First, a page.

Despite Canada’s age, there are ruins of all sorts across this country.
Books have literally been written about this place.
Really SGang Gwaay is one of the most famous historic sites in Canada, and it’s not just for its history, but for the beautiful if slowly decaying art standing amongst the west coast forest.
A quick look at the history (this is almost criminally short). The Haida are one of the major First Nations on the west coast of North America, residing throughout Haida Gwaii (formerly known as the Queen Charlotte Islands). When Europeans arrived disease ripped through their villages, killing a massive percentage of the population.
Having been a powerful and culturally advanced and complex society, the villages that had to be abandoned were not insignificant. A few of them still remain to some degree now, with the sites of longhouses still apparent.
However, likely the most famous aspect of Haida culture are the totem poles (many other indigenous people along the west coast also had totems, they aren’t just a Haida item) and some still stand. I’m not sure how old the poles are, but being that the site was mostly just a camp in 1875, they’re a minimum 150 years old.
You might see three names up there, that’s due to Europeans using the names of chiefs instead of the name of the village in the Haida language, so depending on what you’re reading, one of the three could be used, but all refer to essentially the same place (either the small island or the village.
I could write quite a bit more about this place, but I’ll leave it to you to research a bit more. It should be noted that while famous, it’s not an easy place to visit.
Getting there isn’t the easiest task. Located on the island currently called Anthony Island (which is tiny), the ancient village is on the southern end of the archipelago. The whole of Haida Gwaii is sparsely populated, and the southern region even more so, so popping over from the neighbouring town isn’t really a plan.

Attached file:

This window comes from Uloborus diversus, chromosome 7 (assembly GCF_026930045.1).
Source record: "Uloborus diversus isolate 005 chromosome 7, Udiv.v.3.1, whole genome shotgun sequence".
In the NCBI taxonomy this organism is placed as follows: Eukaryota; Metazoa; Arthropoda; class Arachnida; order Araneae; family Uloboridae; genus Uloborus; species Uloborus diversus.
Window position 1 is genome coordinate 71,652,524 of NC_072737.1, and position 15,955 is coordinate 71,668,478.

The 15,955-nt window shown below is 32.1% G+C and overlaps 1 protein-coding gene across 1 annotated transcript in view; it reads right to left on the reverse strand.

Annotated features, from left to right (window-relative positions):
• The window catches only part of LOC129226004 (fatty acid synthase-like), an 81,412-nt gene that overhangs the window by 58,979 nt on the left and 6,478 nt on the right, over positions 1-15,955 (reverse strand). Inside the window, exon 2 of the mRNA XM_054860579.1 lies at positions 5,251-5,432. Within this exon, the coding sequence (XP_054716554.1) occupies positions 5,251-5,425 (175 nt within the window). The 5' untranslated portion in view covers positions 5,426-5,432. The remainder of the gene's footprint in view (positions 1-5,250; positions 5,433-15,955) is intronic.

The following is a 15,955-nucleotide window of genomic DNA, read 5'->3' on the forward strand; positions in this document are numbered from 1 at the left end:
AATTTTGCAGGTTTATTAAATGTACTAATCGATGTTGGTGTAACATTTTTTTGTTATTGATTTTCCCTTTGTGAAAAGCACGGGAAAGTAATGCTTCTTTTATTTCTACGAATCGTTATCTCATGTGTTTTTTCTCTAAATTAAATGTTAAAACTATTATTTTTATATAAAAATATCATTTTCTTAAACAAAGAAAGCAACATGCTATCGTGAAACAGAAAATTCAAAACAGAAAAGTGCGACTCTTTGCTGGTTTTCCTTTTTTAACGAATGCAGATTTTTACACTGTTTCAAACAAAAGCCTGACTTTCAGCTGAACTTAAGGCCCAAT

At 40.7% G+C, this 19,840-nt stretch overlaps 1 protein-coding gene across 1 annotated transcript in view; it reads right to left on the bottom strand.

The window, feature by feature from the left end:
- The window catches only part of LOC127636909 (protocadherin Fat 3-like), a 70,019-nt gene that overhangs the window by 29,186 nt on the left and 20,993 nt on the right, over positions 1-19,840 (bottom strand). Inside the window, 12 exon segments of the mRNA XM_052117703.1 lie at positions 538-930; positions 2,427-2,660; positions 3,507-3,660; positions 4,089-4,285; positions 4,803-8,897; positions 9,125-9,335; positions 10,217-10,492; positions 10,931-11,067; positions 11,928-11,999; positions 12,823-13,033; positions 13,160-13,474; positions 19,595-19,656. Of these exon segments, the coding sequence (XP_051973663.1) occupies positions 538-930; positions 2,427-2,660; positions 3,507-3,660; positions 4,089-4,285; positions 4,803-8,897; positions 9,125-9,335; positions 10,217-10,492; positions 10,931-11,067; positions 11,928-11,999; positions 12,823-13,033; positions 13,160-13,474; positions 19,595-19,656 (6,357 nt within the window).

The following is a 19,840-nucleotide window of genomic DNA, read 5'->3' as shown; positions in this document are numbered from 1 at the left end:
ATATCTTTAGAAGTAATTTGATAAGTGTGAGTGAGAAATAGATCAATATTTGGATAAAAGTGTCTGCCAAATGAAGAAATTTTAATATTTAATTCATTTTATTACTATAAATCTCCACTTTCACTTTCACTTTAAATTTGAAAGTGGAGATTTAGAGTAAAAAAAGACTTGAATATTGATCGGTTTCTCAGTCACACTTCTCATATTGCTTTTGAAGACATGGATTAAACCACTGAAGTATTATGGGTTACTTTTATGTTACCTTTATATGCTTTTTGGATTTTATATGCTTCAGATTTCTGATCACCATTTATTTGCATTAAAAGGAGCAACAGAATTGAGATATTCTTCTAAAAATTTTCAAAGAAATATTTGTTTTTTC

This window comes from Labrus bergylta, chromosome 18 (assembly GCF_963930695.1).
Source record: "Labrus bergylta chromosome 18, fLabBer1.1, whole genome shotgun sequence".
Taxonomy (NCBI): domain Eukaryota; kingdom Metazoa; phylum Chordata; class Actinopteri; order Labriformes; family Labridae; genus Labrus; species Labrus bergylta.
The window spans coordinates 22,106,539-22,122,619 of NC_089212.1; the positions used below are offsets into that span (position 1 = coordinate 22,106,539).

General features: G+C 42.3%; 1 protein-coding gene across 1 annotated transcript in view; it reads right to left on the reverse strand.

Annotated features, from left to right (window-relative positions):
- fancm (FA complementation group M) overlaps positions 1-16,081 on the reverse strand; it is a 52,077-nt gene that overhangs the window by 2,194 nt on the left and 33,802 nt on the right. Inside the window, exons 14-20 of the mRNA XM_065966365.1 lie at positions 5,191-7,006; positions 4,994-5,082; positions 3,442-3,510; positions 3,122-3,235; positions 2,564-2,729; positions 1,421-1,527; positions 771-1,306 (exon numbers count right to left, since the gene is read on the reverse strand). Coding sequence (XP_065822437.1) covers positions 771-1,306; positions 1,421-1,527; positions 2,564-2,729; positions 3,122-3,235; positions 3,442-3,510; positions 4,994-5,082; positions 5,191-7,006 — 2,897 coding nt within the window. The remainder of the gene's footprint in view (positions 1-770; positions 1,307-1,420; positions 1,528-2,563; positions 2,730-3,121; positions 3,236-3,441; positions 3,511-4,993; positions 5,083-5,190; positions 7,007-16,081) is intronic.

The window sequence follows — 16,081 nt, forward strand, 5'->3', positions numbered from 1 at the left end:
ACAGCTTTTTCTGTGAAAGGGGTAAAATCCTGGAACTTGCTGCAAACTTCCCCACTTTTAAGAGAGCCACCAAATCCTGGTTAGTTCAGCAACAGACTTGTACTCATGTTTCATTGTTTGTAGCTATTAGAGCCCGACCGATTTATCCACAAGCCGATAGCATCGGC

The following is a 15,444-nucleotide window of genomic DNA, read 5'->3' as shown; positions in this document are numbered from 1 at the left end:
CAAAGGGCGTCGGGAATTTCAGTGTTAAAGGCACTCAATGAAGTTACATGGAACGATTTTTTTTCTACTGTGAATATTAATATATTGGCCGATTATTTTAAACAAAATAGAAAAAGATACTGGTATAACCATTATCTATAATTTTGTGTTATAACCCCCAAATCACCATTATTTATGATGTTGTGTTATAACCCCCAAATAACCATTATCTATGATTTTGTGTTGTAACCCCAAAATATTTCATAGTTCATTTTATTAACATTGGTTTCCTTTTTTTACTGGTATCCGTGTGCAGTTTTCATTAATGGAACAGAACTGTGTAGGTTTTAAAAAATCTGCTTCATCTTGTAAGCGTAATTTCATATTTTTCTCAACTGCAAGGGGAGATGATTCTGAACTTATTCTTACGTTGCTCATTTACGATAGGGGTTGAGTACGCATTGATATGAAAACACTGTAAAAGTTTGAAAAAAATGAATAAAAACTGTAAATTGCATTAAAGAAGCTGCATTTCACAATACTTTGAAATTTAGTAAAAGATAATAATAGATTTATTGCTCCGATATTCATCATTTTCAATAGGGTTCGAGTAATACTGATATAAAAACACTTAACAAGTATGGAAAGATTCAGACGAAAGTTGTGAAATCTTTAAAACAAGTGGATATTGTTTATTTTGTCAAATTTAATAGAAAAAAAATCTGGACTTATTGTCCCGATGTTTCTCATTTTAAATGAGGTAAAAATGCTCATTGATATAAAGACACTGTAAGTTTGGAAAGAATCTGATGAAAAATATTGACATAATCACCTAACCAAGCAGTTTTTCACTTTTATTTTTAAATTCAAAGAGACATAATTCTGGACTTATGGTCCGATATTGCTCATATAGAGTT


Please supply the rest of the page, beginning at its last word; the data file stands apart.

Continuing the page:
Really, the only way for most people to get over is with a professional tour operator. That has the added bonus of someone explaining things, which is important since you’ll get a better idea of how Haida society and spirituality works. The downside is they can run up to the thousands of dollars.
There are a variety of tour operators, best research them yourself.
As it’s part of Gwaii Haanas National Park, SGang Gwaay doesn’t get its own profile on TripAdvisor, but the park does rate extremely high. It’s also a UNESCO Heritage Site, and has a couple federal designations (see it’s official site here). Simon Fraser University has put together a decent (if academic) piece here, if you want to learn more. And there’s lots more material out there, depending on what you want to learn more about.
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It's National Indigenous Peoples Day! Step into the magical world that is Gwaii Haanas National Park Reserve where you’ll be amazed by these massive weathered poles that line the beach at SGang Gwaay. Learn about this #UNESCO World Heritage Site as you listen to stories of tradition and culture told by Watchmen, one-site guardians eager to share their knowledge with you. . 📷: @sonia.sayle . . . #NIPDCanada #gwaiihaanas #gwaiihanaasnationalparkreserve #gwaiihaanasNPR #haidawatchmen #bc #firstnations #haida #sganggwaay #haidavillagesite #explorebc #tourismbc #totempoles #standingpoles #parkscanada